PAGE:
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  • Writer's pictureStephen

All Hail the Rise of the Wagon

In recent years, a wonderful thing has been happening.  The once overlooked station wagon, or estate, has been making a resurgence.  What often used to be referred to with phrases starting with “your grandmother’s old…” are no more.  Wagons are no longer boring stately vehicles driven by your local senior citizens.  They are cool, and the people who buy them are even cooler.  Although they still are not as popular as SUV’s or sedans (in the US) their popularity is on the up-tick, and car manufacturers have taken notice.  You could even say they have taken it a little too far.

To me the quintessential wagon is a Volvo.  Those Swedish masters have been setting the wagon standard since the 50’s, and since then have continued to create simple ever-lasting designs to make wagons that never seem to go out of style.  Their understated presence with practical utility may have been what got them mixed in with an “uncool” crowd in the first place, but looking back this sensibility leaves us with quaint fondness.  This emerging sympathy for the wagons of yesteryear has started a movement that I have long awaited.

Finally, consumers are developing an appetite for modern versions of these wagons, and I feel that car manufacturers are spending more time focusing on the design and development of the wagon equivalents to their sedans.  It was around 2010 when I believe this tipping point began.  Prior to then wagons often looked like their sedan or saloon twins, but with a weird cyst on their arse.  The rear design of the wagons appeared to be lazy afterthoughts of the initial sketch, and resulted in rather sad looking hatches.  If you look up the German wagons of Mercedes, Audi, and BMW from that time, you will see what I mean.  Then in 2010, Mercedes designed a Shooting Brake Concept based on their unique four-door coupe, the CLS, and it all started to make sense.  Although many of the features from the Mercedes Shooting Brake Concept did not make their way to the production CLS wagon, such as the wood lined trunk bed, the CLS wagon provided an “a-ha” moment.  Not only was the wagon version more sensible with more trunk space, but it actually looked better than the original car.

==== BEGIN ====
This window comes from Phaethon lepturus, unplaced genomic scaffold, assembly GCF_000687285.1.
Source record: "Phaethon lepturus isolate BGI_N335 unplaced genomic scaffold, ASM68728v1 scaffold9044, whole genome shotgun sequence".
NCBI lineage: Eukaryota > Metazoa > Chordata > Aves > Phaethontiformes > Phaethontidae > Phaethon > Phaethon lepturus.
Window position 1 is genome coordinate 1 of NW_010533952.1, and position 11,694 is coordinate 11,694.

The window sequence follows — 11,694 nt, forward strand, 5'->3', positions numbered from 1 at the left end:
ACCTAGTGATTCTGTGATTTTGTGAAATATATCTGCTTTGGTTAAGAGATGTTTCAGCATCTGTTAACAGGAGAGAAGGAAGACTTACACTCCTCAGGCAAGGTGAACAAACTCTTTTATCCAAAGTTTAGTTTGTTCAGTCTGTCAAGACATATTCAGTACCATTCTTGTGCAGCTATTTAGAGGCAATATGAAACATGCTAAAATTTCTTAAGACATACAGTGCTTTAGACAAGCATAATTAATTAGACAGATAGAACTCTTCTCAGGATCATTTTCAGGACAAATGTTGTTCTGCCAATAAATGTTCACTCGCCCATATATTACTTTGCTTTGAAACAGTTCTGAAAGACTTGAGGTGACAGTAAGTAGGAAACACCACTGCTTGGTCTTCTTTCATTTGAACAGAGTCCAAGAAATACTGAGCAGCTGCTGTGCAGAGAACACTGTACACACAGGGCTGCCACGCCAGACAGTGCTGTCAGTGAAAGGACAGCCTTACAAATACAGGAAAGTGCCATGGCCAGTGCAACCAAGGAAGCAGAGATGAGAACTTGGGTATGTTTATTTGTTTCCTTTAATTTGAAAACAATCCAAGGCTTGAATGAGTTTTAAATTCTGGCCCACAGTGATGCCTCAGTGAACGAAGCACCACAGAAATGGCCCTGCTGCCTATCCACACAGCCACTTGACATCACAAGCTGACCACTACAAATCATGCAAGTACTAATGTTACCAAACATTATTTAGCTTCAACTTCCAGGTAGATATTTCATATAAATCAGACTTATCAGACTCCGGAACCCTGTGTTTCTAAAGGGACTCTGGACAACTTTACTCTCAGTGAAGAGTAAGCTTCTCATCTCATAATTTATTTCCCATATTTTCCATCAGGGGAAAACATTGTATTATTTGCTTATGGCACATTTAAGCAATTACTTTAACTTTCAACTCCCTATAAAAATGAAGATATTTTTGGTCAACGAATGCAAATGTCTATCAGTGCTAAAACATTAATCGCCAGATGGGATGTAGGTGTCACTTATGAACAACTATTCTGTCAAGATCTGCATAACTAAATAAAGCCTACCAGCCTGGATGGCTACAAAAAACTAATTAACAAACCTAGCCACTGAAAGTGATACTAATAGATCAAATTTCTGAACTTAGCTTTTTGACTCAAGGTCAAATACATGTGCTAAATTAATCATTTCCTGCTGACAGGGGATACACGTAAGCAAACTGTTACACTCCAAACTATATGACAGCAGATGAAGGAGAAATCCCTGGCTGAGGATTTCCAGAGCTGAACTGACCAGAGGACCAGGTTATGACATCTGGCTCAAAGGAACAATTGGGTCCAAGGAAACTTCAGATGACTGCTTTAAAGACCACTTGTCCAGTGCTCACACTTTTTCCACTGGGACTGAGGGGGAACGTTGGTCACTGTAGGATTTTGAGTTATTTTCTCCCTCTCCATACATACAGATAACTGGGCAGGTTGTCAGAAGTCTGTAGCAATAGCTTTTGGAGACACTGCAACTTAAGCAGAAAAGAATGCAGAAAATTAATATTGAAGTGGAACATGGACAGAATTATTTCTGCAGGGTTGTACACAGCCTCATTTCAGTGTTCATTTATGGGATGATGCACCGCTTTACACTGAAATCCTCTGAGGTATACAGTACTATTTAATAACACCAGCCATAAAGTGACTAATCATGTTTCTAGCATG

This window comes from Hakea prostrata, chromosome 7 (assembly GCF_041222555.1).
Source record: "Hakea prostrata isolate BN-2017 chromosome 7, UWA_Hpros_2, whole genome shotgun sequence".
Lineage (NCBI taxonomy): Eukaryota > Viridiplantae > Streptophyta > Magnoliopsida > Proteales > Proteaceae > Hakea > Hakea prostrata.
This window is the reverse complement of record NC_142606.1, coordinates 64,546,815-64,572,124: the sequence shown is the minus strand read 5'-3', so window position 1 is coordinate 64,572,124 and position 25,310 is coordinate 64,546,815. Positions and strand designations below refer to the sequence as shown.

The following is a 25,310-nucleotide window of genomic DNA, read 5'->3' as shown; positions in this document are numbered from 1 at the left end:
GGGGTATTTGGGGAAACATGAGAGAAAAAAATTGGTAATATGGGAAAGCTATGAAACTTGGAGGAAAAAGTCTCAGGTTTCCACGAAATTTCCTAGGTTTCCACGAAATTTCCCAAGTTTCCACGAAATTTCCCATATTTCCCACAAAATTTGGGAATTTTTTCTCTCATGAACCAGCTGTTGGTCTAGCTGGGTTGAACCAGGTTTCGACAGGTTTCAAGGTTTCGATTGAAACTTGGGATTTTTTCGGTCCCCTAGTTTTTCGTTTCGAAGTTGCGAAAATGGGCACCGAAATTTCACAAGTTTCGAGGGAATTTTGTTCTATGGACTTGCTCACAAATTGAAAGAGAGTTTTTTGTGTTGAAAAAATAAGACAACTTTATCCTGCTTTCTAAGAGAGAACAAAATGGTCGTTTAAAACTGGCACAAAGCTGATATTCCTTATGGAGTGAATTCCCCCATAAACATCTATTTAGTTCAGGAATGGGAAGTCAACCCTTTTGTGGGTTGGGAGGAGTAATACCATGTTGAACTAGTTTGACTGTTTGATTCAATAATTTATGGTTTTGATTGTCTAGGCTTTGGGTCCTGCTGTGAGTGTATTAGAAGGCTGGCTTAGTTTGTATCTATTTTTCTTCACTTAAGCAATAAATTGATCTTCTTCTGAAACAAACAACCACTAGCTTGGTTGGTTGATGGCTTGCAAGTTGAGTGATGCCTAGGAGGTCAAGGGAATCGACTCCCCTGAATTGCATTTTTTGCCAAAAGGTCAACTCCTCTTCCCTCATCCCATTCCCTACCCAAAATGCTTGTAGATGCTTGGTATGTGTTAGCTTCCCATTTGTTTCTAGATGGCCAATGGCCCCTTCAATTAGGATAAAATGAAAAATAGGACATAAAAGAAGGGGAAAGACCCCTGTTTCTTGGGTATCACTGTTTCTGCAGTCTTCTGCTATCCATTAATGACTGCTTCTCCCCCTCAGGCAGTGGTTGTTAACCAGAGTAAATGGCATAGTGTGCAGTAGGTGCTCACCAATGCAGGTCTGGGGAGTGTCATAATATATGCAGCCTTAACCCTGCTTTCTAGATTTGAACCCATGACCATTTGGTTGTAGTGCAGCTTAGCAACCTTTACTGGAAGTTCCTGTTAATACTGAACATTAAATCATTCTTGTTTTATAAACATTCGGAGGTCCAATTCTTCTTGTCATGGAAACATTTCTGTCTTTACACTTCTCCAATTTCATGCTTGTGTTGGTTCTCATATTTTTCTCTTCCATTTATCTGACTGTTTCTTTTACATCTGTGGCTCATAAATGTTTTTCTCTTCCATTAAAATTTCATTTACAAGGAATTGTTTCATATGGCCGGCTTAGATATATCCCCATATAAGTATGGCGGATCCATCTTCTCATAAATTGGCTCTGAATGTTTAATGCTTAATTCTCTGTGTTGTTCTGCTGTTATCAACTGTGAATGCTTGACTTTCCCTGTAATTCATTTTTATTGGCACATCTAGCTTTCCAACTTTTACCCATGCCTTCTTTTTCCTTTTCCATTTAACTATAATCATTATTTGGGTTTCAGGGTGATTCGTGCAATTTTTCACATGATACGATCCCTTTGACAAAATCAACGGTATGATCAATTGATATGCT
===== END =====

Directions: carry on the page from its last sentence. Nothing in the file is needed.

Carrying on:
To add to this, Ferrari released the FF, their own 2+2 shooting brake idea, around the same time.  We were in a shooting brake frenzy, and these cars made the wagon cool again.  Shortly thereafter, your everyday wagons began looking a little better too, and while they may not all have been lookers in their own right they were certainly more tolerable.  Today we now have some of the coolest wagons, from the insane Audi RS6 Avant, to the edgy Porsche Panamera Sport Turismo.  Even Volvo (with the help of Chinese company Geely), have revitalized their wagon reputation with the breath-taking V90.  Volkswagen too has recently thrown some new life into their wagon lineup with a rugged “Alltrack” version, which salutes back to the Cross Country (XC) Volvos, or the Audi Allroad.

All of this makes me very excited, but I fear it getting out of hand.  I can live with a wagon crammed with tons of power, that is cool.  That is like giving cocaine to a sheep dog. Gets the job done quicker.  But, when companies like Mercedes start building a jacked-up 4×4 off road E-class wagon, that is when I start questioning things.  I understand they only built it because they can and (thankfully) will not put in production, as Mercedes often likes to just flaunt their engineering prowess, but let’s not lose sight of the wagon’s purpose.  All other car manufacturers should take notes from Volvo.  Keep it simple, keep it sensible, and you have the family recipe for timeless memories, and a perfect practical wagon.  Volvo will always be one of my favorite underappreciated cars. And so, I bow down to them, and thank them for keeping the pure essence of a wagon alive.

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